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Edith Barabash, co-founder and executive director of Farmhouse Garden Animal Home takes part on a fundraising campaign Zoom call with Buckwheat, a 15 year old donkey (who previously guarded cattle on the farm) on Sept. 24 2020.Fred Lum/The Globe and Mail

The organizer: Edith Barabash

The pitch: Raising $10,000 and climbing for the Farmhouse Garden Animal Home

When the COVID-19 pandemic hit last spring, the Farmhouse Garden Animal Home had to come up with a new way of operating and raising money.

Farmhouse Garden launched four years ago when farmer Mike Lanigan decided he could no longer send animals to slaughter. He switched to organic vegetable farming and converted part of his land near Uxbridge, Ont., east of Toronto, into a shelter for farm animals. “We really want to connect people with animals,” said Edith Barabash, a York University law student who has worked on the farm for years and co-founded Farmhouse. “We have 28 cows, chickens and ducks, a horse and a donkey.”

The shelter, which is volunteer-run, hasn’t been able to welcome as many visitors and it has had to come up with novel fundraising activities. One of the best ideas involved Buckwheat, Farmhouse’s very sociable donkey. For a small donation, Buckwheat would make a sudden appearance during online meetings. “People give us Zoom meeting links and in middle of meeting she would pop up,” Ms. Barabash said. The gimmick proved popular, and so far Buckwheat has raised $10,000 for the shelter. “It really helped us get through a few of the difficult months,” Ms. Barabash said.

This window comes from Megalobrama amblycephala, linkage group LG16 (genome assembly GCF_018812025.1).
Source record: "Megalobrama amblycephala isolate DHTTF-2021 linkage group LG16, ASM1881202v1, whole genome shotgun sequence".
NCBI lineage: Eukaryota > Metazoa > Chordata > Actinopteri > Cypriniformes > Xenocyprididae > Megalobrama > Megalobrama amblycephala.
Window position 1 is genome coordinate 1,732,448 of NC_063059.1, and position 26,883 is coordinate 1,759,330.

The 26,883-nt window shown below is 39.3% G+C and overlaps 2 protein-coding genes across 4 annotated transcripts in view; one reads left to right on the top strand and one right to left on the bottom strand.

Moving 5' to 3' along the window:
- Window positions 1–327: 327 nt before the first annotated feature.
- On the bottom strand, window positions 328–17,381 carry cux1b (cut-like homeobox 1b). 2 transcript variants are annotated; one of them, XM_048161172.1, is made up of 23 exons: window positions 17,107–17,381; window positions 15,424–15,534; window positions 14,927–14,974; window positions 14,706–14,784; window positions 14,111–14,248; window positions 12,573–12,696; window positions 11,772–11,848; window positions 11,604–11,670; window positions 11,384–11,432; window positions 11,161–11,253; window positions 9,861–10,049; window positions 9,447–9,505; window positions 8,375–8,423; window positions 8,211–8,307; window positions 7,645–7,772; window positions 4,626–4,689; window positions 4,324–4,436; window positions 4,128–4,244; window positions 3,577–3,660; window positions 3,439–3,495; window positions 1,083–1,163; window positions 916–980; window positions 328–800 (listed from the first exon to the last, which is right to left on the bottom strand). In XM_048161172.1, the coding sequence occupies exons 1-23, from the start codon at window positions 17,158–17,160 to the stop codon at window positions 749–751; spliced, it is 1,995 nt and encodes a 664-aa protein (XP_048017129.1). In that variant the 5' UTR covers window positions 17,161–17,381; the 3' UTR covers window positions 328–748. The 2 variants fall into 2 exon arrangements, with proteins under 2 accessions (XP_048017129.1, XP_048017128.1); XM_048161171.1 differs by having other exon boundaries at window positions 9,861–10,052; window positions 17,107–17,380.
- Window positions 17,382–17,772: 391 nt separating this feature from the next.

Ms. Barabash is now organizing a virtual run from October 9-11. Participants can walk or run five to 10 kilometres in their favourite park and all of the money raised will help feed and house the animals. The top fundraisers will also be invited to a private tour of the shelter. She’s not sure how much the event will raise, but she’s hoping to build on it for next year when it can be held in person near Farmhouse. “We’ll be happy with anything because it’s a foundation for future years. We hope we learn from this,” she said.

Ms. Barabash, who lives in Toronto, is finishing her final year of law school, but she plans to stay involved with farm. “I think it’s always going to be a part of my life. I care about the animals and this is kind of my baby.”